Clover Health Investigation Dents Chamath Palihapitiya's Credibility

Recently, Clover Health went public via a SPAC. The Chamath Palihapitiya-backed company is reportedly being investigated by the Department of Justice.

Rachel Curry - Author

Feb. 4 2021, Updated 12:40 p.m. ET

Clover Health Investigation
Source: Getty Images, Clover Health Facebook

Hindenburg Research is known for whistleblowing companies that try to pull the wool over investors' eyes. Hindenburg's latest target is Clover Health (NASDAQ:CLOV), which is a Chamath Palihapitiya's health insurance SPAC. Clover might have just found itself in the dog house.

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Clover Health started trading on Jan. 8. However, research suggests that the company has been under active investigation from the Department of Justice for a long time. Hindenburg does short sell, but they have clarified that they don't hold a short stake in Clover.

What is the Clover Health investigation about?

Source: Getty

FBI Director Christopher Wray

Clover Health's business model and software (Clover Assistant) are being investigated by the Department of Justice for more than 12 potential charges. Issues range from "kickbacks to marketing practices to undisclosed third-party deals" according to a subpoena-like document obtained by Hindenburg.

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The fact that Clover Health didn't disclose this as the SPAC merger date approached is beyond shady. It could be devastating for early investors if the Department of Justice ultimately determines that the company is guilty. 

Palihapitiya is known for quickly rolling out heavy-hitting SPACs. This hiccup puts a dent in his credibility.

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Interestingly, Clover Health earns most of its revenue from Medicare. The company could lose its partnership with this government program if the investigation produces juice. Also, Clover's claims that its innovative technology fuels its growth ignore undisclosed deals that bring in revenue. 

Hiram Bermudez, the company's head of sales, also controls an external brokerage firm. Reportedly, Bermudez claims responsibility for about 68 percent of Clover's revenue. He also switched the insurance filings for the brokerage to his wife's name prior to the SPAC merger date.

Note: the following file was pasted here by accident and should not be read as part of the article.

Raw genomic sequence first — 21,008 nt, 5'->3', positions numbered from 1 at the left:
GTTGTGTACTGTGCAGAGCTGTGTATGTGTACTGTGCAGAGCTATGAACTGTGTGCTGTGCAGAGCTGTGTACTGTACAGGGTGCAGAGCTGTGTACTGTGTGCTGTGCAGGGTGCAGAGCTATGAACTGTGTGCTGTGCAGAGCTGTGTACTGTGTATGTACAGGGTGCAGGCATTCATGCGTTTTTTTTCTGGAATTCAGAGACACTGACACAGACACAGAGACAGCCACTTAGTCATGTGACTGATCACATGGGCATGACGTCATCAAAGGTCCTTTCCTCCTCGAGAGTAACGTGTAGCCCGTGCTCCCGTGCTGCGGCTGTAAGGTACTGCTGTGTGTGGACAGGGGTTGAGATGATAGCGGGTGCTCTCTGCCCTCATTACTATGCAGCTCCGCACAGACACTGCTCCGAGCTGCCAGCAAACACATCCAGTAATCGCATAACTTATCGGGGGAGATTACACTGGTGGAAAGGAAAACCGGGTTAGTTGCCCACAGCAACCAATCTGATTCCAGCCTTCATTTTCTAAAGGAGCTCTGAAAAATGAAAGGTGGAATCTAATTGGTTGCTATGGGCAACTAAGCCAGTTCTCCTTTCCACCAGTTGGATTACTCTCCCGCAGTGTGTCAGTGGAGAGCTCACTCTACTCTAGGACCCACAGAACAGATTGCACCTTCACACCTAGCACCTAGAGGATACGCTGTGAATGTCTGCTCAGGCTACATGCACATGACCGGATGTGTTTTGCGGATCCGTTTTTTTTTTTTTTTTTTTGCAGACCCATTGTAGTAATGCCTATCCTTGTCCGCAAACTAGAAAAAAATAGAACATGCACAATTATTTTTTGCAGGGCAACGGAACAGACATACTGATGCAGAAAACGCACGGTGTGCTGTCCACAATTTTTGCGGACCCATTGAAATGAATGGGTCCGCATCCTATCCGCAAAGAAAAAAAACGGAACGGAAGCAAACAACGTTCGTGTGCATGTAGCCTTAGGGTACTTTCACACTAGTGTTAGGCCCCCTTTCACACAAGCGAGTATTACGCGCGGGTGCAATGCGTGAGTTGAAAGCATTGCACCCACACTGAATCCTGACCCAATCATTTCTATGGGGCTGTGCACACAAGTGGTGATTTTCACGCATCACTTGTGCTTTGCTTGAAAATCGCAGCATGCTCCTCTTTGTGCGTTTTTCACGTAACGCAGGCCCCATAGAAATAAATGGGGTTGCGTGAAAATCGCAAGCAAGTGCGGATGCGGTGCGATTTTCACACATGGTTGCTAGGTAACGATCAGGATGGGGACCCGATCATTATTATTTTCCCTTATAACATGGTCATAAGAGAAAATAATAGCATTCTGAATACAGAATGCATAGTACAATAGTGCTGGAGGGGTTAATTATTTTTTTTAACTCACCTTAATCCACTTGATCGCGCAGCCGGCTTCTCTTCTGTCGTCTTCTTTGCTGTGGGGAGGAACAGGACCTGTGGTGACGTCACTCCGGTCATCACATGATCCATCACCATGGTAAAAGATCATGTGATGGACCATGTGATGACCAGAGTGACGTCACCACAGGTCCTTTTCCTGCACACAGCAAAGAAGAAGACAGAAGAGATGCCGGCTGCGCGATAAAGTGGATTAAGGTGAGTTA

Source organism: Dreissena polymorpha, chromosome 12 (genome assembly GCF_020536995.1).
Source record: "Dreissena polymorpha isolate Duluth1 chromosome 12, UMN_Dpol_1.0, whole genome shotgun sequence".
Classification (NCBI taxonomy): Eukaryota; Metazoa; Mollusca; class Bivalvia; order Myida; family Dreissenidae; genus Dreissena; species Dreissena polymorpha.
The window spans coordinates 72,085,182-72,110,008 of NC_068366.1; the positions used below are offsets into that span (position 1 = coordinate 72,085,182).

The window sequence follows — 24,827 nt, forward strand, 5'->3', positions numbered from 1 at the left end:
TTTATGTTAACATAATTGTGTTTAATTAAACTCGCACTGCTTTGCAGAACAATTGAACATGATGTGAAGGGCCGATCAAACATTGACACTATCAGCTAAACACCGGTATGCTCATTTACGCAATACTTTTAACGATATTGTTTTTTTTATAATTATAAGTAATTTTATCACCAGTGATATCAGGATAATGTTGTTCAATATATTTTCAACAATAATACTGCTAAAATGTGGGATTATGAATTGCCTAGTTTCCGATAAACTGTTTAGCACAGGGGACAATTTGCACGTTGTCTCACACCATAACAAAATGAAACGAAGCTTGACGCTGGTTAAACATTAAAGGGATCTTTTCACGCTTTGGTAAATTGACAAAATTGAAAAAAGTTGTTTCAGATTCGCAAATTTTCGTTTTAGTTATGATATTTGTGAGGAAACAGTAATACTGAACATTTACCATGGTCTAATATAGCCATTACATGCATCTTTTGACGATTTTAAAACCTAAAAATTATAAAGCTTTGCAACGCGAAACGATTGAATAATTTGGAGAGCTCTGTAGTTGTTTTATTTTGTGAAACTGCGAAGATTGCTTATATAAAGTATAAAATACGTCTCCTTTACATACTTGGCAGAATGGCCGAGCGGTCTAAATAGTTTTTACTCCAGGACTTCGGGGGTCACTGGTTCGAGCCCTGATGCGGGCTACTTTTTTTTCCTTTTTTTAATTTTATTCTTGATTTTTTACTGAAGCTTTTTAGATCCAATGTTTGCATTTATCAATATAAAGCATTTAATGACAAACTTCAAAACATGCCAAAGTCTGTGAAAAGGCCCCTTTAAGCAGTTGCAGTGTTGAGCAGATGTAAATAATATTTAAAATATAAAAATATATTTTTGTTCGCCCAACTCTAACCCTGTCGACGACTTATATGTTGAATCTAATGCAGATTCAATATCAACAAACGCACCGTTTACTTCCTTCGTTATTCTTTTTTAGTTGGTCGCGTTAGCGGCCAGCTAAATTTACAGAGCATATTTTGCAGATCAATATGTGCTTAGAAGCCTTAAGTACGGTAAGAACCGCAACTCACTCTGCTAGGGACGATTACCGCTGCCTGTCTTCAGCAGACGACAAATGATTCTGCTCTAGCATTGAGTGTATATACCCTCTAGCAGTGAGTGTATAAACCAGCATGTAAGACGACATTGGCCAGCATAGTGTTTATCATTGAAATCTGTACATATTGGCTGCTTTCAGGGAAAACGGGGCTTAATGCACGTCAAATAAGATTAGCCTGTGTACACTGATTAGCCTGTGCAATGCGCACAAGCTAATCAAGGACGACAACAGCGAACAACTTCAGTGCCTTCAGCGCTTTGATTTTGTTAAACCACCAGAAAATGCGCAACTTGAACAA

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Where the subsidiary situation gets sticky

One of Clover Health's subsidiaries is an insurance advice company called Seek Insurance. On the website, the company says that it doesn't work for insurance companies, but for the people seeking insurance. Despite this claim, Seek Insurance is owned by Clover Health, which is an insurance company.

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When it comes to controversy, this isn't Clover Health's first rodeo

In addition to the ongoing Department of Justice investigation, Hindenburg also reports that Clover Health has dealt with controversy in the past. In 2016, the company was fined by the CMS (Centers for Medicare & Medicaid Services) for its repeated misleading marketing toward the elderly. 

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The fine might have done more harm than good. It was monetarily minuscule for a company as big as Clover, which might have inspired the company to continue on its trajectory.

chamath palihapitiya doj clover health
Source: Getty Images
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Clover Health investigation contradicts Palihapitiya's claims of venture philanthropy

Palihapitiya's firm received 20 million founders shares of the Clover Health SPAC. Previously, he stated that philanthropy is nowhere near as effective as using venture capitalism to propel the world in a better direction. The current Clover Health investigation contradicts the rosy picture the billionaire painted of himself in the past. 

While Palihapitiya has stated that Clover Health doesn't upcode or overbill for Medicare, both of these issues are in focus for the Department of Justice. This is supported by the fact that doctors are paid $200 per visit to use Clover Assistant. I find it hard to believe that Palihapitiya wasn't aware of the company's practices.

Outlook for Clover Health and the SPAC's investors

Depending on the outcome of the ongoing Department of Justice investigation, Clover Health could simply be fined, the executive team could be imprisoned, the company could go bankrupt, or the entity could dissolve as a whole. If one of the latter two options occur, SPAC investors could be reimbursed for their investment if there's money left over after the fines, legal fees, and payouts of preferred investors. 


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